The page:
Again, thank you both for the advice and encouragement!
4 May 2018
18 October 2009
Hello and welcome Steven, your future posts will not have to wait for approval.
Please consider staring your own threat to introduce your pup and tell us more about him or her.
Karen and the Spirit Pug Girls
This situation really hits home. I have an 8.5 yr old pit mix who is going through the same thing. We have a ct-scan and biopsy on Monday and I’m a wreck thinking about what can/could be. How is Jack!?!
Hi! Jack had his amputation April 20th so we are 2 weeks out. Yesterday, he had his stitches removed and started chemotherapy. Jack’s remaining rear leg has bad hip dysplasia and his muscles had atrophied. He is slowly building his strength back up. He is getting around without assistance okay. He hops around the house and outside to potty just fine but he can’t sustain it for very long, he gets tired very easily. But, each day gets better. He will never really be able to walk well but he does alright. I want to be honest with you because it is a crappy situation to find yourself in, knowing the life saving treatment will cause still cause pain and discomfort in addition to the amputation itself.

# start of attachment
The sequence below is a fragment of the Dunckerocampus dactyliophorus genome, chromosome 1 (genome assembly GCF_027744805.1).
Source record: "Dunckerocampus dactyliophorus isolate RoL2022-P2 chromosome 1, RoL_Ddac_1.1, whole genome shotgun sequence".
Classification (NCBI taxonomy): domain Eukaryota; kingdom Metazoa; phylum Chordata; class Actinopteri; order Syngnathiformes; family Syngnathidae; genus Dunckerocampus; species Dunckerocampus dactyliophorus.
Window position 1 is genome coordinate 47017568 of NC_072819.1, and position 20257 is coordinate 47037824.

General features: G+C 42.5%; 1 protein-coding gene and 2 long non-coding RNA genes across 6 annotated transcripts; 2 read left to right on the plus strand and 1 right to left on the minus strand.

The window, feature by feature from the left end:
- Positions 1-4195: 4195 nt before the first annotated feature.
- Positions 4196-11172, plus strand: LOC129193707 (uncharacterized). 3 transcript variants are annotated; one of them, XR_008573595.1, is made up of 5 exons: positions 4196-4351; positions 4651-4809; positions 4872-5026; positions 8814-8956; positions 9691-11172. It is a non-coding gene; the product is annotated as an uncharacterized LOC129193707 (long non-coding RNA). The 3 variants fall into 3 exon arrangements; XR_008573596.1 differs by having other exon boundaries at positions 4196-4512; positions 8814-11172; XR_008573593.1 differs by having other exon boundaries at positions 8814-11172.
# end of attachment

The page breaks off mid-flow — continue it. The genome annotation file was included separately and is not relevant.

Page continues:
Jack had his surgery late in the afternoon on a Friday, we went to get him at 9 am Saturday morning. When I first saw him, I felt like total crap and was thinking “what have I done?”. When they brought him into the room, he wasn’t using his remaining rear leg at all, he dragged himself the short distance to get to me. It felt as if someone had staked my heart. Saturday was horrible! I helped him with slings all day and he was out of it for most of the day. Saturday was one of the worst days of my life. But Sunday, he started moving around the house on his own, hopping short distances but we still helped him using the sling for rear end support when he went outside to potty. Monday, no help was needed anymore. He could maneuver anywhere he wanted to go by hopping. Monday was amazing. Each day he gets stronger but he does have some off days. The chemo was administered in his rear leg and today he is having trouble using it for support. His back end keeps dropping when he is trying to hop around. I’m pretty sure this is due to the chemo so hopefully it will get better.